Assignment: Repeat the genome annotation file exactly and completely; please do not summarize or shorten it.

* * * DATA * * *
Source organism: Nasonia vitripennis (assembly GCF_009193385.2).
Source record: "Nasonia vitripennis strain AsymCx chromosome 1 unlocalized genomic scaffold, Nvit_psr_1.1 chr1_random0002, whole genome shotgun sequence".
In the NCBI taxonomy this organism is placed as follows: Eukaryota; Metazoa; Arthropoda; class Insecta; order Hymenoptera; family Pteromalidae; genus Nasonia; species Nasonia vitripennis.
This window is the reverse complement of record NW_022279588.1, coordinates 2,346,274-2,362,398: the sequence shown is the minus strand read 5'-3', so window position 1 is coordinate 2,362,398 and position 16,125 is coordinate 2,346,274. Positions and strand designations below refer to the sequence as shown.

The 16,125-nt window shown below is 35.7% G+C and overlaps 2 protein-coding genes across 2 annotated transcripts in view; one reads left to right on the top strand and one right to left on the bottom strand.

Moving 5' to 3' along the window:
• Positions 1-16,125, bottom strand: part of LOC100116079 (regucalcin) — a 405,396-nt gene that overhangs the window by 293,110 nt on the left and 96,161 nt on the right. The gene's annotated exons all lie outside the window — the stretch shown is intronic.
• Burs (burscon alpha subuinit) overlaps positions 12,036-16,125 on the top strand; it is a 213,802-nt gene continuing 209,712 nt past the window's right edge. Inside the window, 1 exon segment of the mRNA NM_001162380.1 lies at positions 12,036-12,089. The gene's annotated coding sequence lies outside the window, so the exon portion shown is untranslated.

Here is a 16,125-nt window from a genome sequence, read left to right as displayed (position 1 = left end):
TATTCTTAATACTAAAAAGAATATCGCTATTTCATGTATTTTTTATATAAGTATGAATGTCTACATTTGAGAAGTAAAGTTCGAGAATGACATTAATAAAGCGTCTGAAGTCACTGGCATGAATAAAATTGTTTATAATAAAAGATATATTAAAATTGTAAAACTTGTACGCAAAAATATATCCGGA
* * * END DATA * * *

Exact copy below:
Source organism: Nasonia vitripennis (assembly GCF_009193385.2).
Source record: "Nasonia vitripennis strain AsymCx chromosome 1 unlocalized genomic scaffold, Nvit_psr_1.1 chr1_random0002, whole genome shotgun sequence".
In the NCBI taxonomy this organism is placed as follows: Eukaryota; Metazoa; Arthropoda; class Insecta; order Hymenoptera; family Pteromalidae; genus Nasonia; species Nasonia vitripennis.
This window is the reverse complement of record NW_022279588.1, coordinates 2,346,274-2,362,398: the sequence shown is the minus strand read 5'-3', so window position 1 is coordinate 2,362,398 and position 16,125 is coordinate 2,346,274. Positions and strand designations below refer to the sequence as shown.

The 16,125-nt window shown below is 35.7% G+C and overlaps 2 protein-coding genes across 2 annotated transcripts in view; one reads left to right on the top strand and one right to left on the bottom strand.

Moving 5' to 3' along the window:
• Positions 1-16,125, bottom strand: part of LOC100116079 (regucalcin) — a 405,396-nt gene that overhangs the window by 293,110 nt on the left and 96,161 nt on the right. The gene's annotated exons all lie outside the window — the stretch shown is intronic.
• Burs (burscon alpha subuinit) overlaps positions 12,036-16,125 on the top strand; it is a 213,802-nt gene continuing 209,712 nt past the window's right edge. Inside the window, 1 exon segment of the mRNA NM_001162380.1 lies at positions 12,036-12,089. The gene's annotated coding sequence lies outside the window, so the exon portion shown is untranslated.

Here is a 16,125-nt window from a genome sequence, read left to right as displayed (position 1 = left end):
TATTCTTAATACTAAAAAGAATATCGCTATTTCATGTATTTTTTATATAAGTATGAATGTCTACATTTGAGAAGTAAAGTTCGAGAATGACATTAATAAAGCGTCTGAAGTCACTGGCATGAATAAAATTGTTTATAATAAAAGATATATTAAAATTGTAAAACTTGTACGCAAAAATATATCCGGA